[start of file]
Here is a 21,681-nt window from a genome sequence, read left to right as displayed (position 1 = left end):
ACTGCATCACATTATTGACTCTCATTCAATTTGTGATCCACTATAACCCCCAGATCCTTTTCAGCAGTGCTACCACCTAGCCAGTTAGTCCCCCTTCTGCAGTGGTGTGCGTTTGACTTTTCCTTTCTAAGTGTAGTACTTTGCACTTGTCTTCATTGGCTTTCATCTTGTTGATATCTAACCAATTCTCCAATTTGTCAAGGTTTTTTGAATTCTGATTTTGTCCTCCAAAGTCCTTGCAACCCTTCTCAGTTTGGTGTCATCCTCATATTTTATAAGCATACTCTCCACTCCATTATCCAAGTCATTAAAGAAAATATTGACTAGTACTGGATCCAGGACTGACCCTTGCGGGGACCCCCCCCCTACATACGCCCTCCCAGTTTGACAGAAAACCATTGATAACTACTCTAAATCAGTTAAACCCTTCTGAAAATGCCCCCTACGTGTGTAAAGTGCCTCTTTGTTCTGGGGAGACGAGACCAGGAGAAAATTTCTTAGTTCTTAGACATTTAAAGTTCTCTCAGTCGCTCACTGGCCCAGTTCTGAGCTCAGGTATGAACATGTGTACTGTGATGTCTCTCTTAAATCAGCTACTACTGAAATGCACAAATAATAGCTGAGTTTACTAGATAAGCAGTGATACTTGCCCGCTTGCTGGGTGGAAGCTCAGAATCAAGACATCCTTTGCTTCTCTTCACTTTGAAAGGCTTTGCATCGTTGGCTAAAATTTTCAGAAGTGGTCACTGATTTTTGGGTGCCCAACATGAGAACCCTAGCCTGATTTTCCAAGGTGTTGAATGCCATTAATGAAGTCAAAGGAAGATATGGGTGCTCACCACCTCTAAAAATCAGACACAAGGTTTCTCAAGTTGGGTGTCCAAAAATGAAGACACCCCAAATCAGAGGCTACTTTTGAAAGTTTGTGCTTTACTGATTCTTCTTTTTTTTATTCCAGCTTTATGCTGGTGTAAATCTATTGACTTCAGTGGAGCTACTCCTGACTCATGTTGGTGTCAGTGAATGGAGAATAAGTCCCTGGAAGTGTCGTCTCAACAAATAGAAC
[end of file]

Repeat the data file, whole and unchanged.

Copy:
Here is a 21,681-nt window from a genome sequence, read left to right as displayed (position 1 = left end):
ACTGCATCACATTATTGACTCTCATTCAATTTGTGATCCACTATAACCCCCAGATCCTTTTCAGCAGTGCTACCACCTAGCCAGTTAGTCCCCCTTCTGCAGTGGTGTGCGTTTGACTTTTCCTTTCTAAGTGTAGTACTTTGCACTTGTCTTCATTGGCTTTCATCTTGTTGATATCTAACCAATTCTCCAATTTGTCAAGGTTTTTTGAATTCTGATTTTGTCCTCCAAAGTCCTTGCAACCCTTCTCAGTTTGGTGTCATCCTCATATTTTATAAGCATACTCTCCACTCCATTATCCAAGTCATTAAAGAAAATATTGACTAGTACTGGATCCAGGACTGACCCTTGCGGGGACCCCCCCCCTACATACGCCCTCCCAGTTTGACAGAAAACCATTGATAACTACTCTAAATCAGTTAAACCCTTCTGAAAATGCCCCCTACGTGTGTAAAGTGCCTCTTTGTTCTGGGGAGACGAGACCAGGAGAAAATTTCTTAGTTCTTAGACATTTAAAGTTCTCTCAGTCGCTCACTGGCCCAGTTCTGAGCTCAGGTATGAACATGTGTACTGTGATGTCTCTCTTAAATCAGCTACTACTGAAATGCACAAATAATAGCTGAGTTTACTAGATAAGCAGTGATACTTGCCCGCTTGCTGGGTGGAAGCTCAGAATCAAGACATCCTTTGCTTCTCTTCACTTTGAAAGGCTTTGCATCGTTGGCTAAAATTTTCAGAAGTGGTCACTGATTTTTGGGTGCCCAACATGAGAACCCTAGCCTGATTTTCCAAGGTGTTGAATGCCATTAATGAAGTCAAAGGAAGATATGGGTGCTCACCACCTCTAAAAATCAGACACAAGGTTTCTCAAGTTGGGTGTCCAAAAATGAAGACACCCCAAATCAGAGGCTACTTTTGAAAGTTTGTGCTTTACTGATTCTTCTTTTTTTTATTCCAGCTTTATGCTGGTGTAAATCTATTGACTTCAGTGGAGCTACTCCTGACTCATGTTGGTGTCAGTGAATGGAGAATAAGTCCCTGGAAGTGTCGTCTCAACAAATAGAAC